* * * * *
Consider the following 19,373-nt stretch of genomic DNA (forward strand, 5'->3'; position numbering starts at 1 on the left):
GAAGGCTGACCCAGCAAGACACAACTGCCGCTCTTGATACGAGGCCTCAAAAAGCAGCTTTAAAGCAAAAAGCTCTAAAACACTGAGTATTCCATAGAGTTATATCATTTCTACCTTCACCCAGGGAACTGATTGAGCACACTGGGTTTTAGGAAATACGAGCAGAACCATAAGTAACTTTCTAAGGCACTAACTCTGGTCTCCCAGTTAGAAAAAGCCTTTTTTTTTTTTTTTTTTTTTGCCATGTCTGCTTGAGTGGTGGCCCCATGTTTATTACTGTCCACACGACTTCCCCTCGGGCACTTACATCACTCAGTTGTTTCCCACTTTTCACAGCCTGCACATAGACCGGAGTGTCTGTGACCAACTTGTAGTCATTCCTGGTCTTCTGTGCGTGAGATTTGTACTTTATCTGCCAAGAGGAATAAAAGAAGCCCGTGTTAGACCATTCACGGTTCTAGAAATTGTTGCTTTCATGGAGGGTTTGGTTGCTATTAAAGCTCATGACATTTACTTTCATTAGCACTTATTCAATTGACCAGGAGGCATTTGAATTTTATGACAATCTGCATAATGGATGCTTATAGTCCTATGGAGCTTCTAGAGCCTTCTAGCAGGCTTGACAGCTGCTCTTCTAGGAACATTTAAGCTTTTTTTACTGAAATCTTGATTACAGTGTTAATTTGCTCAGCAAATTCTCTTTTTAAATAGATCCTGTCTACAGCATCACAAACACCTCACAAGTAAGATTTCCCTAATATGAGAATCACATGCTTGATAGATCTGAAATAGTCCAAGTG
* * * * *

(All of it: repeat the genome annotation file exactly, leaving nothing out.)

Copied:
Consider the following 19,373-nt stretch of genomic DNA (forward strand, 5'->3'; position numbering starts at 1 on the left):
GAAGGCTGACCCAGCAAGACACAACTGCCGCTCTTGATACGAGGCCTCAAAAAGCAGCTTTAAAGCAAAAAGCTCTAAAACACTGAGTATTCCATAGAGTTATATCATTTCTACCTTCACCCAGGGAACTGATTGAGCACACTGGGTTTTAGGAAATACGAGCAGAACCATAAGTAACTTTCTAAGGCACTAACTCTGGTCTCCCAGTTAGAAAAAGCCTTTTTTTTTTTTTTTTTTTTTGCCATGTCTGCTTGAGTGGTGGCCCCATGTTTATTACTGTCCACACGACTTCCCCTCGGGCACTTACATCACTCAGTTGTTTCCCACTTTTCACAGCCTGCACATAGACCGGAGTGTCTGTGACCAACTTGTAGTCATTCCTGGTCTTCTGTGCGTGAGATTTGTACTTTATCTGCCAAGAGGAATAAAAGAAGCCCGTGTTAGACCATTCACGGTTCTAGAAATTGTTGCTTTCATGGAGGGTTTGGTTGCTATTAAAGCTCATGACATTTACTTTCATTAGCACTTATTCAATTGACCAGGAGGCATTTGAATTTTATGACAATCTGCATAATGGATGCTTATAGTCCTATGGAGCTTCTAGAGCCTTCTAGCAGGCTTGACAGCTGCTCTTCTAGGAACATTTAAGCTTTTTTTACTGAAATCTTGATTACAGTGTTAATTTGCTCAGCAAATTCTCTTTTTAAATAGATCCTGTCTACAGCATCACAAACACCTCACAAGTAAGATTTCCCTAATATGAGAATCACATGCTTGATAGATCTGAAATAGTCCAAGTG